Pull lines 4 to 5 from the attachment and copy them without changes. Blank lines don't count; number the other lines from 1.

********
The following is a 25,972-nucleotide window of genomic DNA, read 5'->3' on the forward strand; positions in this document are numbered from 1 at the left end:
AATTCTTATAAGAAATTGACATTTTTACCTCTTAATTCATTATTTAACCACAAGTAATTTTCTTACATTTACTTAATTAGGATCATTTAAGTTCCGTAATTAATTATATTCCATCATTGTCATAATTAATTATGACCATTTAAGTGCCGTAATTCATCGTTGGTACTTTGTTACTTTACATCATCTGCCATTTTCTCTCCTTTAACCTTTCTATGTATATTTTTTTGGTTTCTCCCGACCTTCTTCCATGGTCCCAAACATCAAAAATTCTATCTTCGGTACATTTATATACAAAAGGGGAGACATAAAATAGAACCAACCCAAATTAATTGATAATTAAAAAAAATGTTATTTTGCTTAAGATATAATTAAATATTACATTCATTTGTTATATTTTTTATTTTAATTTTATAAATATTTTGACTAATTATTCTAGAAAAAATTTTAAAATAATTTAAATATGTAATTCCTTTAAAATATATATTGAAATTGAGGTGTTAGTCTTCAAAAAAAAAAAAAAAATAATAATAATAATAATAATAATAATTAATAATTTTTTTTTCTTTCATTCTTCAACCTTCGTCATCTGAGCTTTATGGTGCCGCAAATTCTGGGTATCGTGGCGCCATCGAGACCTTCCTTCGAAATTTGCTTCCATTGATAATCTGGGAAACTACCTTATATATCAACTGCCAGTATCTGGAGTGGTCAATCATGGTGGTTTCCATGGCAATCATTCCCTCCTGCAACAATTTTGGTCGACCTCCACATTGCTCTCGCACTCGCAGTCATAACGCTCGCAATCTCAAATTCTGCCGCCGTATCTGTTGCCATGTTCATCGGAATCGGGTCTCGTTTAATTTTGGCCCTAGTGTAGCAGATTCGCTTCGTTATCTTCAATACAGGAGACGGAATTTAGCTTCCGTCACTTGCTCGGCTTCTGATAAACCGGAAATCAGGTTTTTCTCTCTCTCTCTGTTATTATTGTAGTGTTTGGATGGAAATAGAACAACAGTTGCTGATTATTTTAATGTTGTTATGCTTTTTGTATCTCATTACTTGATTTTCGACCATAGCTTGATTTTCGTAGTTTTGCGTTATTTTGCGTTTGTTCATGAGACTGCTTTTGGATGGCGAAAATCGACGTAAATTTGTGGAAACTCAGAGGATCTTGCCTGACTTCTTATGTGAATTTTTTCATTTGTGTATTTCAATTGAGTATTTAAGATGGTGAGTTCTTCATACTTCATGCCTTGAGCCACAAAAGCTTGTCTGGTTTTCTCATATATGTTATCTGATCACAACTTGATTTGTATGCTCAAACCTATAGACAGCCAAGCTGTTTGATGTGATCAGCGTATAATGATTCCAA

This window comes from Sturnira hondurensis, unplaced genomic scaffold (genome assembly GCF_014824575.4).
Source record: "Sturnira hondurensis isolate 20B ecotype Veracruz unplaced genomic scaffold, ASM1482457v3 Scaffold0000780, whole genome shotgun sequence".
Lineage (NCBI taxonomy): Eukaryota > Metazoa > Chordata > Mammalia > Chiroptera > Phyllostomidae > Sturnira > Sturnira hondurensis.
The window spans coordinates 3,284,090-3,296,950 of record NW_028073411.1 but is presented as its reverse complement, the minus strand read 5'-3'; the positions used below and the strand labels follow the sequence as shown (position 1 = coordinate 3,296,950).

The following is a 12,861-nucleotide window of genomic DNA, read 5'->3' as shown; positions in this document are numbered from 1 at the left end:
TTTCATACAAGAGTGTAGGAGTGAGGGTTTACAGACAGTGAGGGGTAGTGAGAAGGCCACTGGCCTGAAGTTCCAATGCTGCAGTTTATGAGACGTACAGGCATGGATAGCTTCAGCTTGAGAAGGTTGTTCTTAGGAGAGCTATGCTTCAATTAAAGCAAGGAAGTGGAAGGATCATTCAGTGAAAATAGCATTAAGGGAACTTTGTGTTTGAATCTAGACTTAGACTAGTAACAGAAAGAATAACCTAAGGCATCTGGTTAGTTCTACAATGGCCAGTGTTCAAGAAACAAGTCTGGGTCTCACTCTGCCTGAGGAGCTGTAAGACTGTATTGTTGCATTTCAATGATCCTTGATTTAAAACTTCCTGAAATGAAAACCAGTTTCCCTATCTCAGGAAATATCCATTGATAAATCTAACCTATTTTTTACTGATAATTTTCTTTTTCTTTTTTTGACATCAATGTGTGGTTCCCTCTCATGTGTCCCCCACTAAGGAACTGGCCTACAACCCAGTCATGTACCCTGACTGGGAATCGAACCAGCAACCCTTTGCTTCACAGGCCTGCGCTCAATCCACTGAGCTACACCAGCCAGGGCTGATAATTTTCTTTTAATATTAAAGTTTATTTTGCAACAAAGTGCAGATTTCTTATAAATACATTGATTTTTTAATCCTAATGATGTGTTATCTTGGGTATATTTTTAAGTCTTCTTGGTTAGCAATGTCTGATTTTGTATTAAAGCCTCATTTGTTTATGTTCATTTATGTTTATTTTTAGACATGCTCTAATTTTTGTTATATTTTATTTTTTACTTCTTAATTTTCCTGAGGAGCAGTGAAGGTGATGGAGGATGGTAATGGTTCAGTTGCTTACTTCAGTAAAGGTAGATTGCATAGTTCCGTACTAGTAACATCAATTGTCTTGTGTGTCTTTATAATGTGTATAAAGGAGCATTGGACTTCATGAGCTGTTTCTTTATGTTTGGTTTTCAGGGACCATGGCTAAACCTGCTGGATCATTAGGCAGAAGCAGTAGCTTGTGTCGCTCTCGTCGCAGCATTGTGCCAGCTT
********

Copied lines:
Source record: "Sturnira hondurensis isolate 20B ecotype Veracruz unplaced genomic scaffold, ASM1482457v3 Scaffold0000780, whole genome shotgun sequence".
Lineage (NCBI taxonomy): Eukaryota > Metazoa > Chordata > Mammalia > Chiroptera > Phyllostomidae > Sturnira > Sturnira hondurensis.